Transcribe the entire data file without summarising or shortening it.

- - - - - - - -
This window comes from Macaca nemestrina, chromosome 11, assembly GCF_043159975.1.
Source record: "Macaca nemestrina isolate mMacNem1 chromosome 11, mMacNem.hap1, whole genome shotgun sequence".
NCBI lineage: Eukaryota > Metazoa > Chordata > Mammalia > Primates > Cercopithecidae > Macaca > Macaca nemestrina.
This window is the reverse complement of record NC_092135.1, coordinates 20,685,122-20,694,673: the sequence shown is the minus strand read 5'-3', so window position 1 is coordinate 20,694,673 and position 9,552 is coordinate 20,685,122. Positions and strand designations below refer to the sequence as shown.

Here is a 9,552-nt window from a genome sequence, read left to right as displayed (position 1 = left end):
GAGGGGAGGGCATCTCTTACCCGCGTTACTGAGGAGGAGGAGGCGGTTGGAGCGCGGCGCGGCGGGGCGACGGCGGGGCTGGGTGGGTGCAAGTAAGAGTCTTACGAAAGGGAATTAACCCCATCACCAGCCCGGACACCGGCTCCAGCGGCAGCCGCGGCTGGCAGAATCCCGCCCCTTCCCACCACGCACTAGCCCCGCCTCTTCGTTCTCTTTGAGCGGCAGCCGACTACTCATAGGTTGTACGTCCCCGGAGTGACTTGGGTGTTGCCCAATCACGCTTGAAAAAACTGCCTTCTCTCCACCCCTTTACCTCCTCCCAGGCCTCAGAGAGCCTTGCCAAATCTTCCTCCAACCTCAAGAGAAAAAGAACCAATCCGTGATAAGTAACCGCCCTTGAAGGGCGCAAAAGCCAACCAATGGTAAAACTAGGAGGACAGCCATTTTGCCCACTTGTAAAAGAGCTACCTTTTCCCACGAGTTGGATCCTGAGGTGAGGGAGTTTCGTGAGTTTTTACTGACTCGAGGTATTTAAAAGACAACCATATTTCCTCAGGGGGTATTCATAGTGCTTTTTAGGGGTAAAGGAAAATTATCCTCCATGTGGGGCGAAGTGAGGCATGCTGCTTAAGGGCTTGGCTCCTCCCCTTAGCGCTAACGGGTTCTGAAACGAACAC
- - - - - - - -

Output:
This window comes from Macaca nemestrina, chromosome 11, assembly GCF_043159975.1.
Source record: "Macaca nemestrina isolate mMacNem1 chromosome 11, mMacNem.hap1, whole genome shotgun sequence".
NCBI lineage: Eukaryota > Metazoa > Chordata > Mammalia > Primates > Cercopithecidae > Macaca > Macaca nemestrina.
This window is the reverse complement of record NC_092135.1, coordinates 20,685,122-20,694,673: the sequence shown is the minus strand read 5'-3', so window position 1 is coordinate 20,694,673 and position 9,552 is coordinate 20,685,122. Positions and strand designations below refer to the sequence as shown.

Here is a 9,552-nt window from a genome sequence, read left to right as displayed (position 1 = left end):
GAGGGGAGGGCATCTCTTACCCGCGTTACTGAGGAGGAGGAGGCGGTTGGAGCGCGGCGCGGCGGGGCGACGGCGGGGCTGGGTGGGTGCAAGTAAGAGTCTTACGAAAGGGAATTAACCCCATCACCAGCCCGGACACCGGCTCCAGCGGCAGCCGCGGCTGGCAGAATCCCGCCCCTTCCCACCACGCACTAGCCCCGCCTCTTCGTTCTCTTTGAGCGGCAGCCGACTACTCATAGGTTGTACGTCCCCGGAGTGACTTGGGTGTTGCCCAATCACGCTTGAAAAAACTGCCTTCTCTCCACCCCTTTACCTCCTCCCAGGCCTCAGAGAGCCTTGCCAAATCTTCCTCCAACCTCAAGAGAAAAAGAACCAATCCGTGATAAGTAACCGCCCTTGAAGGGCGCAAAAGCCAACCAATGGTAAAACTAGGAGGACAGCCATTTTGCCCACTTGTAAAAGAGCTACCTTTTCCCACGAGTTGGATCCTGAGGTGAGGGAGTTTCGTGAGTTTTTACTGACTCGAGGTATTTAAAAGACAACCATATTTCCTCAGGGGGTATTCATAGTGCTTTTTAGGGGTAAAGGAAAATTATCCTCCATGTGGGGCGAAGTGAGGCATGCTGCTTAAGGGCTTGGCTCCTCCCCTTAGCGCTAACGGGTTCTGAAACGAACAC